What is Arbitrage?


Arbitrage is an investment strategy which is used to take advantage of the price differential between two or more markets to earn a profit. This activity of buying and selling the same security can happen on different exchanges or between spot prices of a security and its future contract.

Exchange to Exchange arbitrage : You buy in one exchange and sell in another. Cross selling across exchanges is not allowed in Indian markets, so you have to reverse the position before end of day as trade needs to be squared off on the same exchange.

Arbitrage is not totally risk free when you are doing arbitrage between two exchanges. If you have delivery position in a stock, you can execute risk-free arbitrage (i.e. you can give delivery in one exchange and take delivery from another exchange).

Cash-Futures arbitrage: Since futures are traded in lots, a trader should execute the same number of shares. For example, one can buy shares of a company in the cash market  and sell futures contract of an equal number of shares. The price differential is arbitrage. The price of a stock and the futures contract converges by the end of the expiry , so this offers risk free profit. Here again, this gap can widen in the middle and you may lose if you try to square off at that time.

Mostly institutional investors or mutual funds or traders associated with stock brokers take advantage of arbitrage opportunities. They use software that helps them detect and execute such trades fast.

It may be difficult for retail investors to earn big returns using arbitrage. Arbitrage trading has to be very quick and a retail investor, in manual mode, may miss the opportunity in a blink. Mutual funds can help those who want to take the arbitrage route but lack expertise. Most arbitrage funds require a minimum investment of Rs.5,000. According to Value Research, arbitrage funds category has given a return of 6.82% in the last one year.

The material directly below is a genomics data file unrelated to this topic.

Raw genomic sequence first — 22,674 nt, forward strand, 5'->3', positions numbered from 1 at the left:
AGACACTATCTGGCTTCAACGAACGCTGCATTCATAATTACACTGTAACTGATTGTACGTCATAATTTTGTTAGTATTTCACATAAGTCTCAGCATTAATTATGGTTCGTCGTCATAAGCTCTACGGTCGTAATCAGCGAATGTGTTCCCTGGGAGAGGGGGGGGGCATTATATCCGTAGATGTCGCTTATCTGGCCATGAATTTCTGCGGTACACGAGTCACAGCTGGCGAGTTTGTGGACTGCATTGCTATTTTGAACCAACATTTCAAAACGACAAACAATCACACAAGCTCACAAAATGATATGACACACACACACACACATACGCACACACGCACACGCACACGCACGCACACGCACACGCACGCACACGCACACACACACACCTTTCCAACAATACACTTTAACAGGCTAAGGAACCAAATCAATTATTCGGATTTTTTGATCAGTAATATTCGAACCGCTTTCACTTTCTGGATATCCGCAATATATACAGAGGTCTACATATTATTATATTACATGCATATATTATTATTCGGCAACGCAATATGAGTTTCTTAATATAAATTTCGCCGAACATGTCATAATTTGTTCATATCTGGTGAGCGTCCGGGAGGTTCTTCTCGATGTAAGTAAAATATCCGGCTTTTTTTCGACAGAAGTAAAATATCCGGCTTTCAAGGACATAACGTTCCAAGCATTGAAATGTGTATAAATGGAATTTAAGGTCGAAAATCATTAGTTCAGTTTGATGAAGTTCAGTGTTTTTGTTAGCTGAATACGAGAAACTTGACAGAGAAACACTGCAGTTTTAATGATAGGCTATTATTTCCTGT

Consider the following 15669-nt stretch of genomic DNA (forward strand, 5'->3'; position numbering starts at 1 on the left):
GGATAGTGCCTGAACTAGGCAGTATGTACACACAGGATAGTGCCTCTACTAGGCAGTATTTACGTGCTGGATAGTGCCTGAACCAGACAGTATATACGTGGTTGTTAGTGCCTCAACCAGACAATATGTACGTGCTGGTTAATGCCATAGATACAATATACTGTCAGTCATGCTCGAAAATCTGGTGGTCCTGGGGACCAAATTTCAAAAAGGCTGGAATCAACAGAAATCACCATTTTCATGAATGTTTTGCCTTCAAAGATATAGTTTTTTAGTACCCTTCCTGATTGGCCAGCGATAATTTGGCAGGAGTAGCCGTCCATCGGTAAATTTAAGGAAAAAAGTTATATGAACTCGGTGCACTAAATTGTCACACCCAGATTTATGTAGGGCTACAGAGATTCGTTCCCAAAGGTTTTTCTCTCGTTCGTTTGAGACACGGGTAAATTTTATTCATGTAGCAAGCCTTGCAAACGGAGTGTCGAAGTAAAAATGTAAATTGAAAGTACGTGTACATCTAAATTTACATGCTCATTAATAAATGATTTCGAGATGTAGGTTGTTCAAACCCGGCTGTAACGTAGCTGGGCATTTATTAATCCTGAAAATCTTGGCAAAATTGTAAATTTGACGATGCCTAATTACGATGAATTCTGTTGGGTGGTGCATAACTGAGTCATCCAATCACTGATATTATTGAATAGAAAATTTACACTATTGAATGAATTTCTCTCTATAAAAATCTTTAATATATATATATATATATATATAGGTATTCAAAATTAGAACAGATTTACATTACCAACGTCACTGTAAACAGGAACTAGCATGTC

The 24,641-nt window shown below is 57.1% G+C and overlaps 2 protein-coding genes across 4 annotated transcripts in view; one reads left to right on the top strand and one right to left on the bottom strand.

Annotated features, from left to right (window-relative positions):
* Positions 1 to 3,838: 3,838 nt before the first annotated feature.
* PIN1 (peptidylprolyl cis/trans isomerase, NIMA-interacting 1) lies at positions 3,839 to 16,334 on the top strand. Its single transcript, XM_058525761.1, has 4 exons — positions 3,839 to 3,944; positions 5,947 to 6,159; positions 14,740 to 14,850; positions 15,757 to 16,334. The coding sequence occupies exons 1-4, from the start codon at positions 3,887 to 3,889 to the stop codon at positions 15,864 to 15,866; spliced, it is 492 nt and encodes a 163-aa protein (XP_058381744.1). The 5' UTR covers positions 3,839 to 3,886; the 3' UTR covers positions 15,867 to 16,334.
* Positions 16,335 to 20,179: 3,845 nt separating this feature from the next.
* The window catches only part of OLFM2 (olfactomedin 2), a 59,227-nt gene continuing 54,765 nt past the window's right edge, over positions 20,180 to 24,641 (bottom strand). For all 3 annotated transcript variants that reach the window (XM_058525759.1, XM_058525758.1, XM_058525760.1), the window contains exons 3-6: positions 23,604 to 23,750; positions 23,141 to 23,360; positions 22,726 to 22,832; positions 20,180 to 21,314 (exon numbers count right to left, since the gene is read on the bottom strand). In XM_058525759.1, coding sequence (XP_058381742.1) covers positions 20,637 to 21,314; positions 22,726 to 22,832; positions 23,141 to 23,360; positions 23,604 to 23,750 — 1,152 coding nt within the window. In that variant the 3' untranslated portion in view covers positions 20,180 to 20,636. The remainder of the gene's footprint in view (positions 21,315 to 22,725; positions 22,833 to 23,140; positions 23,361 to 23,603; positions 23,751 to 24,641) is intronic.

Arbitrage Funds: The definition of an equity fund, for tax treatment purposes, is 65% or more of the portfolio, which is measured as an average of last one year, on the first and last working day of the month. For 65% or more of the portfolio in an arbitrage fund, the fund manager purchases equity stocks and sells the same stock in the futures market. The sale position in the stock futures market is a little higher than the purchase position, which is the fund’s earning. The balance is invested in money market or debt instruments.

These funds are technically equity funds and enjoy the tax efficiency of an equity fund over debt funds. There is no long term capital gains tax for holdings of more than one year, no dividend distribution tax and short term capital gains tax for holdings of less than one year is 15% plus surcharge and cess. Arbitrage funds are suitable for fixed income oriented investors. Conservative fixed income investors can look at arbitrage funds for an allocation in the portfolio, since there is no open position in equities as it is completely hedged.


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